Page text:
video trailer

Alcazar, 2004

Shahram Entekhabi with Mieke Bal
PAL video, 09:06 min, color, sound
Cameras: Mieke Bal, Heather Fagan, Chelsea Meyers, and Ben Kinsley

- Is this your idea of a birthday?

In the other films of this small series, small acts continue to cut into this sad resignation to history's belatedness, through a meditation on media and their power to transform lives, real or imagined. In Alcazar, the figure attempts to share his status of history's leftover with the elderly permanent residents of a slightly decrepit, quaintly Hispanic hotel, sticking out like a sore thumb in Cleveland, Ohio, as the residents stick out as in transit forever, and the man who enters the lobby is out of place in his quaint business suit, blue suitcase, whitened face, and clumsy behavior. These residents, themselves forgotten by the generations that rule, end up looking at him from a distance. No one joins the party he is putting up.

From the suitcase that previously contained the tape of his short-lived spatial power, now decorations, plastic spoons, and lemonade cups emerge. He tosses these on the coffee table, after positing a cardboard box there, which, it turns out, has a birthday cake inside. Again, his face and body postures are unreadable, although tainted like an old mirror by reminiscences to the early comedians of Hollywood, and the cultural of migrancy across space, time, and class they engraved upon the retina of Western cultural memory. Buster Keaton's unsmooth movements and sad face, Charley Chaplin's incomprehension in the face of the industry that rejected him as redundant, fit this strange man to a T.

But the jerky movements of his shuttling back and forth between the two sides of the sitting area in the Alcazar's lobby to put on a CD with nostalgic songs by "Nat King Cole", switch on the cozy shaded lamps, and put up, tear down, then rearrange guirlandes that mix happy birthday, Halloween, and Christmas, are poignant in a weirdly contemporary way, precisely because they are so historically out of joint with the present. Another man, seen from the back and unseen by our figure, stands, apparently looking on. Whether he represents a threat or a help remains unclear, until he bows down and begins to clear up the mess and help the stranger.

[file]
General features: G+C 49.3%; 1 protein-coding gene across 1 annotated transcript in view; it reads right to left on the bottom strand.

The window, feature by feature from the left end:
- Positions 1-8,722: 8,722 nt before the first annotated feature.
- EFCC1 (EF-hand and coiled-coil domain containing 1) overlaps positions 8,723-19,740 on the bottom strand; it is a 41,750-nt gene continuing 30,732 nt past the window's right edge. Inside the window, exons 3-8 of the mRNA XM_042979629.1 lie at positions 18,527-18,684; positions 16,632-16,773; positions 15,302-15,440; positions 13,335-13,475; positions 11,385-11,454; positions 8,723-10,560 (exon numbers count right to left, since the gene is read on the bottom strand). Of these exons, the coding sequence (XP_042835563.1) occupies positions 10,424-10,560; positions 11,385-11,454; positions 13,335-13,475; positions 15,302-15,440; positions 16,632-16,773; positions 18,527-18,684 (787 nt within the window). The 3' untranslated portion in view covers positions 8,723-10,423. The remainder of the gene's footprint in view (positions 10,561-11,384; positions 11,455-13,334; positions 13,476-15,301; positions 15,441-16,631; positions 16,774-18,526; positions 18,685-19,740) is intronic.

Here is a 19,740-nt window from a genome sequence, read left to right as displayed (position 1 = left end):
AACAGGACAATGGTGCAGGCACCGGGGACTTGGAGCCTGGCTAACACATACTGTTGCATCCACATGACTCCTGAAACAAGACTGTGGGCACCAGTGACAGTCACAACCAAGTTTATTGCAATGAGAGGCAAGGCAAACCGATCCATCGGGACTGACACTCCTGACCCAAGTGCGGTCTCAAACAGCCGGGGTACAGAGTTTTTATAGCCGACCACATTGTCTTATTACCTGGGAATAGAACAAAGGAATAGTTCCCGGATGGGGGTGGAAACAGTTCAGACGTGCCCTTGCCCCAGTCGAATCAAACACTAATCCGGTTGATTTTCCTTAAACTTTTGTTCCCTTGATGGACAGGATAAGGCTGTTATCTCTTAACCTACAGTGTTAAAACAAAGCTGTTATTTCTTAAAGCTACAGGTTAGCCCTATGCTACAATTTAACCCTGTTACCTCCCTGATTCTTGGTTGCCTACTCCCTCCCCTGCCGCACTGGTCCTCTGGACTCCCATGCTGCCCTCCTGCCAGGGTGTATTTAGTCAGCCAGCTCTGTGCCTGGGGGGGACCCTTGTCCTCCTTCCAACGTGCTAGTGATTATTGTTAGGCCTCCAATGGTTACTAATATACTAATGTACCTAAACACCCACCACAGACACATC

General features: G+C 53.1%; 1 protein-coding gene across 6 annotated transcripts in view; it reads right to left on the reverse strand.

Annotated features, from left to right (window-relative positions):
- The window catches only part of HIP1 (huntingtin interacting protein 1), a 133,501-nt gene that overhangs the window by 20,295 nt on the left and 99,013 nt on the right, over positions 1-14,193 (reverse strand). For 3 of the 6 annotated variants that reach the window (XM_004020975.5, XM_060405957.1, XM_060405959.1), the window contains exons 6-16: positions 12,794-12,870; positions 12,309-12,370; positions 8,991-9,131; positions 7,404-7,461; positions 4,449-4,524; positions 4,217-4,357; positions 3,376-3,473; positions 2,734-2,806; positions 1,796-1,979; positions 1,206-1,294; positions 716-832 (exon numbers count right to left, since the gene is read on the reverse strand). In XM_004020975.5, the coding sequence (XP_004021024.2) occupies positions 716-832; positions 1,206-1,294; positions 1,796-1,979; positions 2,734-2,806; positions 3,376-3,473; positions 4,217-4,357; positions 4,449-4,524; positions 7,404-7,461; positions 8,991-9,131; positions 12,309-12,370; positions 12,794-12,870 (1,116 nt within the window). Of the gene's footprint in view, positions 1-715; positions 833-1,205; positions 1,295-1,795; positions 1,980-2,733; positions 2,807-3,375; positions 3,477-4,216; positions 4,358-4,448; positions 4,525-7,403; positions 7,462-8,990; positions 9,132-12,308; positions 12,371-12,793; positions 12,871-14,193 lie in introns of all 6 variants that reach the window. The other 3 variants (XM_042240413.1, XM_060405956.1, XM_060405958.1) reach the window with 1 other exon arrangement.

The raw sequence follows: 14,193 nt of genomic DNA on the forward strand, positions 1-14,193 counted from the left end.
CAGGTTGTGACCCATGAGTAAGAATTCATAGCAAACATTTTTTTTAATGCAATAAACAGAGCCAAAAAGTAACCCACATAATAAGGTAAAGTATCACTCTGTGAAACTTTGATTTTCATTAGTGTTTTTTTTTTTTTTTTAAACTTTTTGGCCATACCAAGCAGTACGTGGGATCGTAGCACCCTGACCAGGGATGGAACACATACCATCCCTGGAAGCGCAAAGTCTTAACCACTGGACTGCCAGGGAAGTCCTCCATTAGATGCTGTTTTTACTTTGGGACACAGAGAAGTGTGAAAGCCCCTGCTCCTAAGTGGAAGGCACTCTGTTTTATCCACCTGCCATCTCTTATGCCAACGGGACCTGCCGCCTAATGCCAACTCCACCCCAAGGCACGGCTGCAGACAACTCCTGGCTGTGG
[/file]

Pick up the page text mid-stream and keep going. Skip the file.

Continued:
When all is set, he sits down on his suitcase, folds his hands as if in prayer, and waits for his imaginary guests. He just sits there. But again, whether dejected, patient, resigned, angry, or frustrated, we cannot know. These images do not offer the solace of psychological understanding and the identificatory sympathy that usually follow in its wake. His sitting is just an image, perhaps a painting, perhaps an ad, perhaps an old photograph.

In the dark images that evoke the chiaroscuro of baroque painting as well as the melancholy of old pictures, an elderly woman shyly comes into the scene, invited by a gesture to sit down. Then, the second act begins. The man invites her to dance. The woman teaches him the elements of ballroom dancing, the pleasure of her own long-gone time of glory. Then, quite unbelievably, she begins a rock-and-roll movement, then a twist. The man follows her initiatives, granting her the moment of visual glory. In a series of close-ups, we see him cut a piece of cake, cutting right through the sugar rose.

At an indeterminate point in time, he stands up, takes the suitcase on which he had been sitting, and leaves. He walks out of the hotel just as he came in, without reason, without purpose. Outside, he looks in both directions, takes a left, and disappears. Only to reappear as the loop goes on, irreducibly repetitive, erasing the illusion of a beginning and ending that the act itself might have suggested. Between the medium that continues, the evoked paintings that, like time itself, stand still, and the stagnation of life this hotel embodies, the act of coming and going leaves a gap that only the silliest of acts can pretend to fill. Thanks to:
Heather Fagan, Jessica Langley, Chelsea Meyers, and John Orlock
and Hotel Alcazar, Cleveland Heights, Ohio, USA
Baker Nord Center for the Humanities, Case Western Reserve University, Cleveland, Ohio, USA

"Alcazar" appeared at the following exhibitions and festivals, among others:
2009: How Many Angels Can Dance On the Head of a Pin?, curated by Christopher Marinos. "Heaven", 2nd Athens Biennal, Greece
2009: Going the Distance: Video Works in Migratory Aesthetics., Tampere Art Museum, Tampere, Finland
2008: Going the Distance: Video Works in Migratory Aesthetics., Fremantle Fibonacci Centre, Fremantle, Australia